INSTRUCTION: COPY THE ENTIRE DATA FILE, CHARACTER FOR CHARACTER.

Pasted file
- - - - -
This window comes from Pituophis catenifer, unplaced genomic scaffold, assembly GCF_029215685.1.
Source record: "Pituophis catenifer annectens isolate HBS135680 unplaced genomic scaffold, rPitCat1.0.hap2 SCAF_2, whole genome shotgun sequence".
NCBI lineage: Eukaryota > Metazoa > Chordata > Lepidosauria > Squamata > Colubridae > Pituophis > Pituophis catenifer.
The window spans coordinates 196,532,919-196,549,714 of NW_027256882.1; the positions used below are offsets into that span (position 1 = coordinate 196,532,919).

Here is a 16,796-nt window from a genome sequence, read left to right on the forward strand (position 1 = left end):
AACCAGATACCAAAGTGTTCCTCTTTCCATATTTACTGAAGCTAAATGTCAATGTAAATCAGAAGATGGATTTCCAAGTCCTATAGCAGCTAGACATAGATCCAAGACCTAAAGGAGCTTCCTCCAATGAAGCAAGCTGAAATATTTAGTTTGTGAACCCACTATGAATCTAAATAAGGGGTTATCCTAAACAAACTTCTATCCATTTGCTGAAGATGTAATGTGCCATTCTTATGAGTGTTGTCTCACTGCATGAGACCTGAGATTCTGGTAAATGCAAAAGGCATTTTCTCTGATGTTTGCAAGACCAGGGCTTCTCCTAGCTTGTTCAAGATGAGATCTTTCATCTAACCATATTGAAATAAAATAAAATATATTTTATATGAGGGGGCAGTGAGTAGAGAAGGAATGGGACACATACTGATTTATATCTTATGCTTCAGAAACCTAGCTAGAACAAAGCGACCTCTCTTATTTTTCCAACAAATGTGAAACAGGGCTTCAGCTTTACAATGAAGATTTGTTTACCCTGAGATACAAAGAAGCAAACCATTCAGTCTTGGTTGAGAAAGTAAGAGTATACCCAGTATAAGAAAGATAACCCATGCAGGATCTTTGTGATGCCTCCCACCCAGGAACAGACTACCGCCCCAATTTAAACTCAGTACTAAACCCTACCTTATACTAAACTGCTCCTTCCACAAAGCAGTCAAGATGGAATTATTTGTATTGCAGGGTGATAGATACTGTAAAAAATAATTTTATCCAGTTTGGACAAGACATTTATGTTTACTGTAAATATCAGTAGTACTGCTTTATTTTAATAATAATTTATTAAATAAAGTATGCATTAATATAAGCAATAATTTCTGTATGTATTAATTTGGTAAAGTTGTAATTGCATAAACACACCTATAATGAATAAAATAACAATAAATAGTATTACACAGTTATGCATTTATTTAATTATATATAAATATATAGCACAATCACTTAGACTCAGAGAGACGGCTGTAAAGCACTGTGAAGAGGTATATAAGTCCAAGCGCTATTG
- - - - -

This window comes from Pituophis catenifer, unplaced genomic scaffold, assembly GCF_029215685.1.
Source record: "Pituophis catenifer annectens isolate HBS135680 unplaced genomic scaffold, rPitCat1.0.hap2 SCAF_2, whole genome shotgun sequence".
NCBI lineage: Eukaryota > Metazoa > Chordata > Lepidosauria > Squamata > Colubridae > Pituophis > Pituophis catenifer.
The window spans coordinates 196,532,919-196,549,714 of NW_027256882.1; the positions used below are offsets into that span (position 1 = coordinate 196,532,919).

Here is a 16,796-nt window from a genome sequence, read left to right on the forward strand (position 1 = left end):
AACCAGATACCAAAGTGTTCCTCTTTCCATATTTACTGAAGCTAAATGTCAATGTAAATCAGAAGATGGATTTCCAAGTCCTATAGCAGCTAGACATAGATCCAAGACCTAAAGGAGCTTCCTCCAATGAAGCAAGCTGAAATATTTAGTTTGTGAACCCACTATGAATCTAAATAAGGGGTTATCCTAAACAAACTTCTATCCATTTGCTGAAGATGTAATGTGCCATTCTTATGAGTGTTGTCTCACTGCATGAGACCTGAGATTCTGGTAAATGCAAAAGGCATTTTCTCTGATGTTTGCAAGACCAGGGCTTCTCCTAGCTTGTTCAAGATGAGATCTTTCATCTAACCATATTGAAATAAAATAAAATATATTTTATATGAGGGGGCAGTGAGTAGAGAAGGAATGGGACACATACTGATTTATATCTTATGCTTCAGAAACCTAGCTAGAACAAAGCGACCTCTCTTATTTTTCCAACAAATGTGAAACAGGGCTTCAGCTTTACAATGAAGATTTGTTTACCCTGAGATACAAAGAAGCAAACCATTCAGTCTTGGTTGAGAAAGTAAGAGTATACCCAGTATAAGAAAGATAACCCATGCAGGATCTTTGTGATGCCTCCCACCCAGGAACAGACTACCGCCCCAATTTAAACTCAGTACTAAACCCTACCTTATACTAAACTGCTCCTTCCACAAAGCAGTCAAGATGGAATTATTTGTATTGCAGGGTGATAGATACTGTAAAAAATAATTTTATCCAGTTTGGACAAGACATTTATGTTTACTGTAAATATCAGTAGTACTGCTTTATTTTAATAATAATTTATTAAATAAAGTATGCATTAATATAAGCAATAATTTCTGTATGTATTAATTTGGTAAAGTTGTAATTGCATAAACACACCTATAATGAATAAAATAACAATAAATAGTATTACACAGTTATGCATTTATTTAATTATATATAAATATATAGCACAATCACTTAGACTCAGAGAGACGGCTGTAAAGCACTGTGAAGAGGTATATAAGTCCAAGCGCTATTG